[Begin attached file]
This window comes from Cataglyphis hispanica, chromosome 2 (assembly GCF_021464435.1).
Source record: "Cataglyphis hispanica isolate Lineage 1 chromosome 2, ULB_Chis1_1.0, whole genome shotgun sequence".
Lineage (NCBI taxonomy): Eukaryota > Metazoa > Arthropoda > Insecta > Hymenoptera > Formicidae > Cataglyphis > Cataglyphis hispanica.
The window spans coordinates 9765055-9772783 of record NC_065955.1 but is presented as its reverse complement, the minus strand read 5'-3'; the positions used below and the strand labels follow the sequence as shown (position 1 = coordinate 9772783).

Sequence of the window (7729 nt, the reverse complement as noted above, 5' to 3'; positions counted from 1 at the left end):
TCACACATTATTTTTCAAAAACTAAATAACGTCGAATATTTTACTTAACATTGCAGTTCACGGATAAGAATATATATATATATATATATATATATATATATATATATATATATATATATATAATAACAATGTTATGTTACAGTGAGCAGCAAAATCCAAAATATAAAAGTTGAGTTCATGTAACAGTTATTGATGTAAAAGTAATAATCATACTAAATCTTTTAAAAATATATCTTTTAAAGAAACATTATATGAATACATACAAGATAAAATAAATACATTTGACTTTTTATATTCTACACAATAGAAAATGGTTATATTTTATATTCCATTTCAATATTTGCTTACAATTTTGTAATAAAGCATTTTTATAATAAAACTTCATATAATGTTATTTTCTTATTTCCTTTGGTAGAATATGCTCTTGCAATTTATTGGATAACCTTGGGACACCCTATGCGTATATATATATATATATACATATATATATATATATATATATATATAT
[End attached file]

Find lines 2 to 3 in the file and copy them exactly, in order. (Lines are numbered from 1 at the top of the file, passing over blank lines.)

Source record: "Cataglyphis hispanica isolate Lineage 1 chromosome 2, ULB_Chis1_1.0, whole genome shotgun sequence".
Lineage (NCBI taxonomy): Eukaryota > Metazoa > Arthropoda > Insecta > Hymenoptera > Formicidae > Cataglyphis > Cataglyphis hispanica.